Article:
It’s worth noting that “The Vagina Monologues” was based on interviews with women about their actual life experiences. In the monologue Michael mentions, “The Little Coochie Snorcher That Could,” Ensler later changed the character’s age to sixteen and struck out the “good rape” line.
I’m not an “art is never offensive” sort of person; art expresses ideas, and some ideas are offensive and deserving of criticism. In particular, the depiction of rape as positive for the victim is something that deserves extreme critical scrutiny.
But I’m not willing to say it’s never acceptable for a playwright to make a distinction between statutory rape and forcible rape. I’m not willing to say it’s never acceptable for a playwright to depict a character who benefited from sex with an adult when she was underage. I want statutory rape laws to apply to adults in real life, but that doesn’t mean they should always be applied to characters in plays. Art, unlike the law, doesn’t have clear-cut boundaries and resists saying “never.”
…The monologue isn’t about the moral status of the adult, but the experience of the girl. There are utilitarian reasons to make statutory rape illegal regardless of circumstances, but that doesn’t mean it’s inconceivable that a legal minor could ever have a good sexual experience with an adult. An adult is never in a position to know she or he is not using coercive power, so the adult’s actions are never justified, but there could be some circumstances in which harm did not result.
The “good rape” line is the character’s clumsy way of trying to express her sense that she has a sovereign right to interpret her experience and no societal rule or interpretive frame can take that away. [...]
This monologue comes in the context of an entire show that returns to the “rape sucks” theme again and again. For that matter, her relationship with the woman is in the context of a monologue that’s already depicted a rape and said how much it sucked.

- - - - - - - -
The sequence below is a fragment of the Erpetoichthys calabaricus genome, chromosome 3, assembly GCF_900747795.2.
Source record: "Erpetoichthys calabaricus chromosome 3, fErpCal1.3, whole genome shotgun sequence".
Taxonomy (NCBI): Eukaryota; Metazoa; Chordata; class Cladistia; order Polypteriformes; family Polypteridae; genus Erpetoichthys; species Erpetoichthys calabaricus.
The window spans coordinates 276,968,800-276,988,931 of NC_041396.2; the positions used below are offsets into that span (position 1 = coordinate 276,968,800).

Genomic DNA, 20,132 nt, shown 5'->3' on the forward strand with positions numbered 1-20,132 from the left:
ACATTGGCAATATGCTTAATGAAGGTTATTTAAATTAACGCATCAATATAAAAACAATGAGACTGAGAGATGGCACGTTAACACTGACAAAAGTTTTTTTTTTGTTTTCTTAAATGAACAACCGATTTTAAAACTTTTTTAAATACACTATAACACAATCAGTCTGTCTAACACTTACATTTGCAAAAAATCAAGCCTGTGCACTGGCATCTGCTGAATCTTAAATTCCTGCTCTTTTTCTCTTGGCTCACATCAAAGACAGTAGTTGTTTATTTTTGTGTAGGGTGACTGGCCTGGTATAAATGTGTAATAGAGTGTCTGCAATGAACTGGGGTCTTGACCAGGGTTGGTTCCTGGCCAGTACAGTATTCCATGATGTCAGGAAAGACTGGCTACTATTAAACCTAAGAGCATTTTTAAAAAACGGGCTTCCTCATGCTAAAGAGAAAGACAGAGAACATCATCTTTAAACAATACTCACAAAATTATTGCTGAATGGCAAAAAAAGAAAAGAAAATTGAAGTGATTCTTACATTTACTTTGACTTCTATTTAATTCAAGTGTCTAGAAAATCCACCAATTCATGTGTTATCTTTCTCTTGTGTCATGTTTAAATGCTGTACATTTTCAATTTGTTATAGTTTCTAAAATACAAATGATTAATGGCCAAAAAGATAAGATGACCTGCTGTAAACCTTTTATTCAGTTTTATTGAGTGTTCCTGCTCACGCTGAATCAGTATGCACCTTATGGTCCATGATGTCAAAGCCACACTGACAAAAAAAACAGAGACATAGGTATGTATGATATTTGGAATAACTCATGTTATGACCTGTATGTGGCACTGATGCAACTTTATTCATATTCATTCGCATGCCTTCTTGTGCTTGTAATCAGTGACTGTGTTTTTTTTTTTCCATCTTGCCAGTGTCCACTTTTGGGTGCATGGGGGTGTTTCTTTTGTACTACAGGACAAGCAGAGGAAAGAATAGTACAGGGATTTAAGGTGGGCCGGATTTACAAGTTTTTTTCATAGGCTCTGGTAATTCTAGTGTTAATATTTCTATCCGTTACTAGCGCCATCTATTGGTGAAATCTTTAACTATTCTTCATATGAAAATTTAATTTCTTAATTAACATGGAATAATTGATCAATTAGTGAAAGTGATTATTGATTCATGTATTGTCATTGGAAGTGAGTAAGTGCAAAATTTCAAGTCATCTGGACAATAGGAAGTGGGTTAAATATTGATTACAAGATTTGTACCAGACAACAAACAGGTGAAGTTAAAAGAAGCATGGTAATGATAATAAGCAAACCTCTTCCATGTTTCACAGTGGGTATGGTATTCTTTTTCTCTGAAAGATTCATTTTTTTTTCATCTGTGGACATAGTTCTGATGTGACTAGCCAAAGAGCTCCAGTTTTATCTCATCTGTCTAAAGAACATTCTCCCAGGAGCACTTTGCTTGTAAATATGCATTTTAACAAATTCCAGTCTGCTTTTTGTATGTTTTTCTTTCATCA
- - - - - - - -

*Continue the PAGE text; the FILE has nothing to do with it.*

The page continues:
Anyway, if the Vagina Monologues is about any one thing, it’s about how you are in possession of a truth about your body and your experiences of it and with it that all sorts of people will try to distort and we would do well to hear how you speak it in your language. The monologues were based upon interviews with women; for all we know her original subject used the “good rape” line, although that shouldn’t matter as long as it’s realistic and true to a character, and I find it so. I’m pretty sure a guideline that elevates prudence over truth isn’t going to be good for art.
There’s no reason to be senseless about the stories you tell or the language you do it in, but I thought that “good rape,” was chosen advisedly, to say to the show’s exceedingly anti-rape choir, even you might not like the terms in which women describe themselves and their lives, and you too may have to work hard to understand them and to develop a moral understanding that’s broad enough to contain them. Maybe few people can hear that, but that’s really not the fault of the show qua art (though in practice VM is something of a political tool, and in that role it has to take into account the audience’s limitations).
Anyway, I think a moral idea that it’s wrong for adults to have sex with teenagers should be elastic enough to absorb the notion that harms will vary, or it’s going to crash on the shoals of reality.
I think Tia’s argument is persuasive. That said, this isn’t a simple question, and some thoughtful people will disagree with Tia. (See Kid Bitzer’s response, for example: “The world is not improved by more depictions of women–worse than that, girls–saying how rape was really good for them.”)
For folks who are interested, here’s a video of Crystal Callahan performing the “Coochie Snorcher” monologue. TRIGGER WARNING, because the monologue includes descriptions of rape and child abuse, and needless to say it’s NSFW.
Post-script: Michael also commented on Mary Koss’ studies — and virtually everything he writes is wrong. I may respond to him on that subject in a future post.
When I began writing this post, I intended to agree with Michael that Ensler’s “one in three” statement was utterly wrong, before quickly moving on to Koss’ far more defensible statements. But then I couldn’t find any evidence that Ensler has made the claim Michael attributed to her, and the direction of the post changed.
That said, I have, on rare occasion, heard feminists say that 1 in 3 women are raped in their lifetime. As far as I know, that 1 in 3 statistic is contradicted by every credible study of rape prevalence, and it’s a mistake for anyone to repeat it.